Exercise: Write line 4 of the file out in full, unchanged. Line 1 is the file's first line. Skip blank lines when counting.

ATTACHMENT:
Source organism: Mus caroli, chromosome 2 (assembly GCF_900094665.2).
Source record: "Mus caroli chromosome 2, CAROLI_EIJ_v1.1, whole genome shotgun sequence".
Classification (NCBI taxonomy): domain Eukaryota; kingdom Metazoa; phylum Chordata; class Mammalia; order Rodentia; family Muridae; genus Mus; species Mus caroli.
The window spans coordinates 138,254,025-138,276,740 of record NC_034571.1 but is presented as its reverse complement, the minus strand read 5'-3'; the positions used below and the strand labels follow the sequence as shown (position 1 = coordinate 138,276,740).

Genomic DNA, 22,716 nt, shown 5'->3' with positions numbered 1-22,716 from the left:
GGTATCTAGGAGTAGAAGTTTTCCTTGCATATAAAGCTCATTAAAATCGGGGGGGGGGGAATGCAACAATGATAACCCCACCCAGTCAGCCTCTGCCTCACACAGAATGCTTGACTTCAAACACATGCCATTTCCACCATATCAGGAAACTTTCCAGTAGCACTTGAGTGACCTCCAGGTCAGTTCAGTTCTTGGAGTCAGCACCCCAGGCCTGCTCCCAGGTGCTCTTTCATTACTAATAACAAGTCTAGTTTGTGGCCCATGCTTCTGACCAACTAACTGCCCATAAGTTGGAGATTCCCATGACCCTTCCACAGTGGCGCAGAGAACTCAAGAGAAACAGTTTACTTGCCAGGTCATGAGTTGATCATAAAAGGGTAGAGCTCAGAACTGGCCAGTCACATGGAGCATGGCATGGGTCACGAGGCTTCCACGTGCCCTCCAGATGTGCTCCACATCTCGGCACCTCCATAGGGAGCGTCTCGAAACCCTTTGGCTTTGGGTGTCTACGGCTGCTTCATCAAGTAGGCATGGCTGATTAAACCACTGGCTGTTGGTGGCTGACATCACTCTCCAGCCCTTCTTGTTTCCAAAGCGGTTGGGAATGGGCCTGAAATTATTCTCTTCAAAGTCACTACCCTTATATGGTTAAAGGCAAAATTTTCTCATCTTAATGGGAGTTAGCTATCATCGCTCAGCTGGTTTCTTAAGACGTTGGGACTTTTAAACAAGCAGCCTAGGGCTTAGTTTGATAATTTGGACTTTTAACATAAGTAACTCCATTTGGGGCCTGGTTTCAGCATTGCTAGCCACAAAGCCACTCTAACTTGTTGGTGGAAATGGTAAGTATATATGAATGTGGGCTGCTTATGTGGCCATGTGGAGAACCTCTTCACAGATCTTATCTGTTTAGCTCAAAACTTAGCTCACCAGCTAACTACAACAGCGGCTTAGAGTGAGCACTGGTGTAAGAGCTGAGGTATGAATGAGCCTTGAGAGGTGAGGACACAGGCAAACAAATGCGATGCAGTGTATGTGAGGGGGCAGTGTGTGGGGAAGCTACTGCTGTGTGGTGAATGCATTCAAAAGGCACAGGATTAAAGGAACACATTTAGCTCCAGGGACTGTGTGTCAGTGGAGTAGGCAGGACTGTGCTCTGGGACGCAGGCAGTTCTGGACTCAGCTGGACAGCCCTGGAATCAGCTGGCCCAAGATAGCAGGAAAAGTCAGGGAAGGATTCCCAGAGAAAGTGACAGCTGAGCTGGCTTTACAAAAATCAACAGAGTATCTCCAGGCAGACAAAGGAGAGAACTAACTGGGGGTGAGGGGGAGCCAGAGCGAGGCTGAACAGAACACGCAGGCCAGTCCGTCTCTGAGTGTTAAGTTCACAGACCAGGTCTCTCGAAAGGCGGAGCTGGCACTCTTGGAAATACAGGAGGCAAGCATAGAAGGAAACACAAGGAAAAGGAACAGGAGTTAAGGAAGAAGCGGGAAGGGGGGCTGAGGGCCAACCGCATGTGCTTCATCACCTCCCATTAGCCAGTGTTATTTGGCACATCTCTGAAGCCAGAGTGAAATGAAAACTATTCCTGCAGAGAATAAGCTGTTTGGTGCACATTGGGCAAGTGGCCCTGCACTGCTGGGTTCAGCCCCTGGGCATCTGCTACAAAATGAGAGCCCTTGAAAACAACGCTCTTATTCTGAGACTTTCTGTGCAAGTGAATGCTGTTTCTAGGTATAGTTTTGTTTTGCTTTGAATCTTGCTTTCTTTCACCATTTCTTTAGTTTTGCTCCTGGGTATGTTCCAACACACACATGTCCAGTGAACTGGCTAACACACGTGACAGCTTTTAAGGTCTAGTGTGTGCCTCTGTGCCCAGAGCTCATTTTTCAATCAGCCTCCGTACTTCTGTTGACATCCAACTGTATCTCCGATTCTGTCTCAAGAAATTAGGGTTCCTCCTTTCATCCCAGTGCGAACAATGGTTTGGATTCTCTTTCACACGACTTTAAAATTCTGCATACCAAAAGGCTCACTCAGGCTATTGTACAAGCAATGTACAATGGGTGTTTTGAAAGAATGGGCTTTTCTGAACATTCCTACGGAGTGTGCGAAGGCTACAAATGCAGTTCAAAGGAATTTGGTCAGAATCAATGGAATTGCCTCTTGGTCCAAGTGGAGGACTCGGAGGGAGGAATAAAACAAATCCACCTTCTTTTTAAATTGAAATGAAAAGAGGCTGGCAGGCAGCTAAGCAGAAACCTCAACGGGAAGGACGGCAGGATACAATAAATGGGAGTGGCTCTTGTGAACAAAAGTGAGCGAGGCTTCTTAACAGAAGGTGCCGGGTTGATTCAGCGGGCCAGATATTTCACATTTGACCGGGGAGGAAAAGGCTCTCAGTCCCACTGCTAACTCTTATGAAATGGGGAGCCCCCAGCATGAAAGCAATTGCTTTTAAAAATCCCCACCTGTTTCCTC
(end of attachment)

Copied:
The window spans coordinates 138,254,025-138,276,740 of record NC_034571.1 but is presented as its reverse complement, the minus strand read 5'-3'; the positions used below and the strand labels follow the sequence as shown (position 1 = coordinate 138,276,740).